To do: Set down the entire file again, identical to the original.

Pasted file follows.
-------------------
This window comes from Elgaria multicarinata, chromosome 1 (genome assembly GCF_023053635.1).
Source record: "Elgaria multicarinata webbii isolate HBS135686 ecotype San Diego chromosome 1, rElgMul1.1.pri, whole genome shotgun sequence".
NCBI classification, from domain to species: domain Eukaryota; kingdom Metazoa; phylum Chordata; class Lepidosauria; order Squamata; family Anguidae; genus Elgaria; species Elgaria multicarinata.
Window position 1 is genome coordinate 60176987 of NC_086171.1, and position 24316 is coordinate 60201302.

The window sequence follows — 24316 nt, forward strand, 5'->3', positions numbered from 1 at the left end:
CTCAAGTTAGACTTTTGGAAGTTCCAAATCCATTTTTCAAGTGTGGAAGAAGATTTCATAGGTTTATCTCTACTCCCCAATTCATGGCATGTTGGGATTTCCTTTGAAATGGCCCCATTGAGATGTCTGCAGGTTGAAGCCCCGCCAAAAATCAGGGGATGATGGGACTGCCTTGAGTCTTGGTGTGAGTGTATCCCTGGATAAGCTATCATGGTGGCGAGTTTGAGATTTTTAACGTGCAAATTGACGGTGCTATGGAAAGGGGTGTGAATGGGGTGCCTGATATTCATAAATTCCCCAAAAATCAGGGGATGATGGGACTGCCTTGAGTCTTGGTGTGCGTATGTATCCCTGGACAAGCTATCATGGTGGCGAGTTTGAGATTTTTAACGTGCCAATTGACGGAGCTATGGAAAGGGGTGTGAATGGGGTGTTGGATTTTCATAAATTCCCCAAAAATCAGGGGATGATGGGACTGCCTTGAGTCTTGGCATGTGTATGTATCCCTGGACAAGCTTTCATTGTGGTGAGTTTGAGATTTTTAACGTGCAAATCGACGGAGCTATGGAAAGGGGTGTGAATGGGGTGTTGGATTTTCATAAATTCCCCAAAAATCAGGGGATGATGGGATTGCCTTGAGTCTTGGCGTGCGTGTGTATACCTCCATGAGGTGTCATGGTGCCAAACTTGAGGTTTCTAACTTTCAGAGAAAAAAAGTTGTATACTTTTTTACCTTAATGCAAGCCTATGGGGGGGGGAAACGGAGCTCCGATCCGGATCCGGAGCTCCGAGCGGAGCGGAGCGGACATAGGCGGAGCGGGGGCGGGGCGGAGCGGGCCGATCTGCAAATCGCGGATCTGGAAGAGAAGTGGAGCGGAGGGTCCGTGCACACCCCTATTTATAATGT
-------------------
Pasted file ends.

This window comes from Elgaria multicarinata, chromosome 1 (genome assembly GCF_023053635.1).
Source record: "Elgaria multicarinata webbii isolate HBS135686 ecotype San Diego chromosome 1, rElgMul1.1.pri, whole genome shotgun sequence".
NCBI classification, from domain to species: domain Eukaryota; kingdom Metazoa; phylum Chordata; class Lepidosauria; order Squamata; family Anguidae; genus Elgaria; species Elgaria multicarinata.
Window position 1 is genome coordinate 60176987 of NC_086171.1, and position 24316 is coordinate 60201302.

The window sequence follows — 24316 nt, forward strand, 5'->3', positions numbered from 1 at the left end:
CTCAAGTTAGACTTTTGGAAGTTCCAAATCCATTTTTCAAGTGTGGAAGAAGATTTCATAGGTTTATCTCTACTCCCCAATTCATGGCATGTTGGGATTTCCTTTGAAATGGCCCCATTGAGATGTCTGCAGGTTGAAGCCCCGCCAAAAATCAGGGGATGATGGGACTGCCTTGAGTCTTGGTGTGAGTGTATCCCTGGATAAGCTATCATGGTGGCGAGTTTGAGATTTTTAACGTGCAAATTGACGGTGCTATGGAAAGGGGTGTGAATGGGGTGCCTGATATTCATAAATTCCCCAAAAATCAGGGGATGATGGGACTGCCTTGAGTCTTGGTGTGCGTATGTATCCCTGGACAAGCTATCATGGTGGCGAGTTTGAGATTTTTAACGTGCCAATTGACGGAGCTATGGAAAGGGGTGTGAATGGGGTGTTGGATTTTCATAAATTCCCCAAAAATCAGGGGATGATGGGACTGCCTTGAGTCTTGGCATGTGTATGTATCCCTGGACAAGCTTTCATTGTGGTGAGTTTGAGATTTTTAACGTGCAAATCGACGGAGCTATGGAAAGGGGTGTGAATGGGGTGTTGGATTTTCATAAATTCCCCAAAAATCAGGGGATGATGGGATTGCCTTGAGTCTTGGCGTGCGTGTGTATACCTCCATGAGGTGTCATGGTGCCAAACTTGAGGTTTCTAACTTTCAGAGAAAAAAAGTTGTATACTTTTTTACCTTAATGCAAGCCTATGGGGGGGGGAAACGGAGCTCCGATCCGGATCCGGAGCTCCGAGCGGAGCGGAGCGGACATAGGCGGAGCGGGGGCGGGGCGGAGCGGGCCGATCTGCAAATCGCGGATCTGGAAGAGAAGTGGAGCGGAGGGTCCGTGCACACCCCTATTTATAATGT